Submission: August 08, 2016
Registration: August 08, 2016
Language: English, German
Prizes: Winner 2,500 €, Honorable Mentions – in total 2,500 €
The “WOLFSBURG AWARD for urban vision” intends to add to Wolfsburg’s architectural-cultural dynamism as a model city. Fifty years after the high point of postwar modernism, many individual structures and residential areas are facing the issue of modernization. The principles of the modern city are increasingly called into question. People are looking for models to consider, e.g. for combined forms of mobility as an alternative to cities suited to automobiles or for urban, mixed residential areas offering sustainable energy solutions.
Wolfsburg lies about midway on the east-west axis between Berlin and the Ruhr region. Thanks to an ICE connection and its proximity to the A2 autobahn, this city in Lower Saxony can be reached in an hour from Berlin and a half hour from Hanover, the state capital.
An economically flourishing city, Wolfsburg now has a population of about 125,000, and has added 20,000 jobs in the last seven years. More than 75.000 people commute to Wolfsburg each day.
Newly constructed in its entirety, the city is playing a special, much-watched role and is offering unique opportunities. With its systematically executed idea for a city landscape and outstanding individual examples of architecture, Wolfsburg is perhaps the most important city representing the so-called postwar modernism in Europe. Founded on July 1, 1938, it emerged as a major city by the early 1970s.
The time between 1951 and 1972 is – from a structural standpoint – the most exciting epoch in the development of this new city. The city‘s growth paralleled the Volkswagen plant’s rise from individual auto production facilities to a globally active group with about 570,000 employees at 106 manufacturing locations worldwide.
Influenced by its close interrelationship with economic trends on one hand and with political and social changes on the other, the overall urban planning concepts of the 20th Century emerged in nearly unadulterated form over large expanses. They included models of the garden city from the 1930s, the principle of the “multi-limbed, relaxed city” of the postwar era and finally the ideals of the “Charter of Athens,” which led to the development of the first exurban cities in 1960.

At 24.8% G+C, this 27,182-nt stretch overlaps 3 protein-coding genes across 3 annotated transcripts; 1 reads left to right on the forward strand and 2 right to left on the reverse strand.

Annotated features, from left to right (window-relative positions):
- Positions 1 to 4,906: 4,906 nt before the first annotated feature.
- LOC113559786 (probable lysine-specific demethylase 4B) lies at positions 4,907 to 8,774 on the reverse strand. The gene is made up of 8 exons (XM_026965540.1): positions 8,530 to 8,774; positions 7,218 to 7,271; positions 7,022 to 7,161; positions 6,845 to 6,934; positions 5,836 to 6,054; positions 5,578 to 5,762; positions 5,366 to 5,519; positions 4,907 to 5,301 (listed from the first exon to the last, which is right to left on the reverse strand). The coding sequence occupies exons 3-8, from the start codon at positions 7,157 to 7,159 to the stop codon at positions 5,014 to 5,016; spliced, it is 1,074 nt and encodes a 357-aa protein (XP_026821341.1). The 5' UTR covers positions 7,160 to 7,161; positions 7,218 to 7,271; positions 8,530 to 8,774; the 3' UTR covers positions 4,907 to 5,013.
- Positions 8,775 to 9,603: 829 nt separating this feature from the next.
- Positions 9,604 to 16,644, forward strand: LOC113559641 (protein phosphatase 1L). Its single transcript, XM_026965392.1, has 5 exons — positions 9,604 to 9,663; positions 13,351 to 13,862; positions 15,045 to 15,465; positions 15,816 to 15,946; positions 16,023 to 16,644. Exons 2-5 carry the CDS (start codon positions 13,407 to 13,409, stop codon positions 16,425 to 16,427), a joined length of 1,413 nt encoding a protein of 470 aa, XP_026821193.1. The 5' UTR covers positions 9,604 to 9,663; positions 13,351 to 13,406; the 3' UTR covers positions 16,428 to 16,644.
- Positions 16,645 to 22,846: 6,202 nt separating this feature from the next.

The concept of a decentralized city was implemented – with the currently noticeable consequences for a “urban center.” Nearly pure residential areas were demarcated from one another with extensive green belts and linked by broad transportation axes. The “city fit for the automobile“ was developed here in a pure form.
In a fully new city structure, with practically no “built” models, outstanding individual examples of architecture became points of crystallization. Some of them are among the most important German building monuments of their time. For example, Wolfsburg witnessed the rise of three construction projects by the Finnish architect Alvar Aalto: the Cultural Center at city hall square, the Holy Ghost Community Center and Church of St. Stephen. Designed in 1965, the Wolfsburg Theater at Klieversberg by Hans Scharoun has been described as the little sister of the Berlin Philharmonic. Central figures in Germany’s overall development, such as Friedrich Wilhelm Kraemer, Dieter Oesterlen and Paul Baumgarten have left their mark on the city’s landscape. Beginning in 2000, star architect Zaha Hadid was given the chance to realize her first large museum project: the “phæno” world of experiment, which created a sensation worldwide.
The potential entries are not limited by topic. Their range is defined by the fields of urban and landscape planning, building and industrial construction, building history, historical preservation, structural engineering/structural framework planning, as well as a set of themes: “City Space History.”
There is a desire for contributions that further develop the architectural and urban development qualities of the City of Wolfsburg, works that grapple with the special history of its emergence, and new models for further consideration. Value is placed on innovative or experimental approaches that promise new stimuli. The limits of technology and thinking can be plumbed. Work with interdisciplinary results is especially welcome.